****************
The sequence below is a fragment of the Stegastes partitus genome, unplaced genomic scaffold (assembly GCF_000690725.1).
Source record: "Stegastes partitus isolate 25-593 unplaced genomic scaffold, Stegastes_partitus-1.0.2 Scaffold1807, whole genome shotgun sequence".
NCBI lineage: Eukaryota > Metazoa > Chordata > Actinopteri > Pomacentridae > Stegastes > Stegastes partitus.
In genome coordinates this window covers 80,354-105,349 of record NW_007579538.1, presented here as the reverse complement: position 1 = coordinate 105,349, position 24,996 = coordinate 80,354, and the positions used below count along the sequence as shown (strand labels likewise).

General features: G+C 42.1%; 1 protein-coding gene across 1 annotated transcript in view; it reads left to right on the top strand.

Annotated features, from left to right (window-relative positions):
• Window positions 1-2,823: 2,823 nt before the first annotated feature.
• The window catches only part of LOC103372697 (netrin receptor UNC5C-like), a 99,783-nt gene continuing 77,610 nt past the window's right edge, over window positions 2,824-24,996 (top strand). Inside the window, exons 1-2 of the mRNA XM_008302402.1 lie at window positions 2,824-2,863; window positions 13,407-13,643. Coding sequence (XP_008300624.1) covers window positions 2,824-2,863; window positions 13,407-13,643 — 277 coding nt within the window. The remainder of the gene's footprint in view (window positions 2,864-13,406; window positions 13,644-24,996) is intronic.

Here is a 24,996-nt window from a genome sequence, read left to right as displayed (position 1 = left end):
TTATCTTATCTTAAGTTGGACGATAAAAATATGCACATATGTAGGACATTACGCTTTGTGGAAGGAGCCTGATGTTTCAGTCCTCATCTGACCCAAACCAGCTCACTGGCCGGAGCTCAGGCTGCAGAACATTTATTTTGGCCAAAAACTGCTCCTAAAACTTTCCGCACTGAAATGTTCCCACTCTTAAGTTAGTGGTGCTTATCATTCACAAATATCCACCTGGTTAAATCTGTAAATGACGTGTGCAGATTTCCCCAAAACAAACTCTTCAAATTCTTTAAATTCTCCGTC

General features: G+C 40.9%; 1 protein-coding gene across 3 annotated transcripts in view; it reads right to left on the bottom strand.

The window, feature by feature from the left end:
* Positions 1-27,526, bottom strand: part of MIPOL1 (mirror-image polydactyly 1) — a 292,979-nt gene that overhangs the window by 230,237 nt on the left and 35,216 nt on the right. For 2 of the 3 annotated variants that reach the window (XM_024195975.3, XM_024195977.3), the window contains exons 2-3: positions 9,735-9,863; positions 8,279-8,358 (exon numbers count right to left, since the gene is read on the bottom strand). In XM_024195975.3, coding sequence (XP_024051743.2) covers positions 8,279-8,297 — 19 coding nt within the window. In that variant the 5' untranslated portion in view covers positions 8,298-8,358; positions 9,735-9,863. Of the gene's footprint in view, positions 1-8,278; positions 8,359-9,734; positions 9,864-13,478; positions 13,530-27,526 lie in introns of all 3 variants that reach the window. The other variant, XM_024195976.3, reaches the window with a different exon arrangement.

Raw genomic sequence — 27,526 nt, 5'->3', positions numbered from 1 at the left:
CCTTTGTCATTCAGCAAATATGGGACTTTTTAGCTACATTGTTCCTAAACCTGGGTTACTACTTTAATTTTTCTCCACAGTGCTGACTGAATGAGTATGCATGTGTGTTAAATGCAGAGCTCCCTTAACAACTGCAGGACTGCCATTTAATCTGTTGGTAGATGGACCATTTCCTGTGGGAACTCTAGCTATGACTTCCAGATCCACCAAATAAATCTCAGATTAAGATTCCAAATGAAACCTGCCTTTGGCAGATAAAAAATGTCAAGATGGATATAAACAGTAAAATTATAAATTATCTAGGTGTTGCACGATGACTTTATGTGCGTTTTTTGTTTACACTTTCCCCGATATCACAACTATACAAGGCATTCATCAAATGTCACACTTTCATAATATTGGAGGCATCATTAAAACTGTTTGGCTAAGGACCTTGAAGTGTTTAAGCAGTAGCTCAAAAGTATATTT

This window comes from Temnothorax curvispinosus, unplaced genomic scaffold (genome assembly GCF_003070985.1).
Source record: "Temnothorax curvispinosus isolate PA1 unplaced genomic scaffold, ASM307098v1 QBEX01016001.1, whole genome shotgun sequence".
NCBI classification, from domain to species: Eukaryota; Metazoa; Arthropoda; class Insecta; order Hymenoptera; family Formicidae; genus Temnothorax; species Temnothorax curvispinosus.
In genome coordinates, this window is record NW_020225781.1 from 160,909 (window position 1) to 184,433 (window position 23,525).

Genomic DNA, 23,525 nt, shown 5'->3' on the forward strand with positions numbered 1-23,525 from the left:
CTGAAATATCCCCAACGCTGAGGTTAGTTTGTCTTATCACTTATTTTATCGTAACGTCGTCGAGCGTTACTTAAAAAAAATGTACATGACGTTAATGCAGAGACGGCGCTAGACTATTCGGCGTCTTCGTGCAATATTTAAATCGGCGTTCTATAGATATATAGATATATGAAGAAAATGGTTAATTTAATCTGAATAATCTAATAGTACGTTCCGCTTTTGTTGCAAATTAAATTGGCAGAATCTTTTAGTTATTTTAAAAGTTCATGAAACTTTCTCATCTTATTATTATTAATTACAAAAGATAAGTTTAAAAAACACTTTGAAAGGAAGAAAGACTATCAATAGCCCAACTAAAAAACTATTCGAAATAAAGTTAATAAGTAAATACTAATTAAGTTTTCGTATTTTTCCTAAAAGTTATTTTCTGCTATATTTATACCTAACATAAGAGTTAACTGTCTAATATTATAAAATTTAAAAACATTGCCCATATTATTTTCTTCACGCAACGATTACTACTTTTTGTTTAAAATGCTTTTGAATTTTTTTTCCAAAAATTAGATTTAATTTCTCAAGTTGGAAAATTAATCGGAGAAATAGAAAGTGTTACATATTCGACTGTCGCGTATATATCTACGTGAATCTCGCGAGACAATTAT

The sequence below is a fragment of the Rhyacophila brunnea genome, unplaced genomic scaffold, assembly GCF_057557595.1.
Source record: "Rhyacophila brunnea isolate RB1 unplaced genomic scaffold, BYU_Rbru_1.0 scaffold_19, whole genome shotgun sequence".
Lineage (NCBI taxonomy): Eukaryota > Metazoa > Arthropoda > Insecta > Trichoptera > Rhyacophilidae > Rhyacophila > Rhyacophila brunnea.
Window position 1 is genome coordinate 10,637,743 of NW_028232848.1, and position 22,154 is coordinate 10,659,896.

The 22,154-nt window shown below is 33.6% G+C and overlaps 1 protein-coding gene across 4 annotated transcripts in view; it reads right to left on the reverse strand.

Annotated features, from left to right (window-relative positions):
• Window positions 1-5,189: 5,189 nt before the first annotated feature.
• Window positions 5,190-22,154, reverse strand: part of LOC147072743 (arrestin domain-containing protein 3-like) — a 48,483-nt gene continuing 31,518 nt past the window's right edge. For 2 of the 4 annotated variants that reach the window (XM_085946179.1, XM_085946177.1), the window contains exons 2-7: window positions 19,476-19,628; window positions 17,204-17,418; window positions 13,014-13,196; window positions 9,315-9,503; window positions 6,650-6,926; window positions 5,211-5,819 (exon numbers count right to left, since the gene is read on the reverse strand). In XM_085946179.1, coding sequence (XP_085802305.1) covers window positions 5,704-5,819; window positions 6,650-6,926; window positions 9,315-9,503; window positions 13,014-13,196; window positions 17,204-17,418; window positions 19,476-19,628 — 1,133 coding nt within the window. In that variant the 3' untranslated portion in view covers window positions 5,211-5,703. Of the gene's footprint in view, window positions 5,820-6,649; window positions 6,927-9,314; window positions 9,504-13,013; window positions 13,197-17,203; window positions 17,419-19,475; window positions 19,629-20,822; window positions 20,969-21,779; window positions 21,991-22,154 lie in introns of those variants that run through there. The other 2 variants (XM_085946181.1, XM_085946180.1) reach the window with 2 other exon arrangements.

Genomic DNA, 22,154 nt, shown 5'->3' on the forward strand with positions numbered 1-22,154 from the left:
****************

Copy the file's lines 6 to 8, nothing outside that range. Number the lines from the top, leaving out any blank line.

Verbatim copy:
Annotated features, from left to right (window-relative positions):
• Window positions 1-2,823: 2,823 nt before the first annotated feature.
• The window catches only part of LOC103372697 (netrin receptor UNC5C-like), a 99,783-nt gene continuing 77,610 nt past the window's right edge, over window positions 2,824-24,996 (top strand). Inside the window, exons 1-2 of the mRNA XM_008302402.1 lie at window positions 2,824-2,863; window positions 13,407-13,643. Coding sequence (XP_008300624.1) covers window positions 2,824-2,863; window positions 13,407-13,643 — 277 coding nt within the window. The remainder of the gene's footprint in view (window positions 2,864-13,406; window positions 13,644-24,996) is intronic.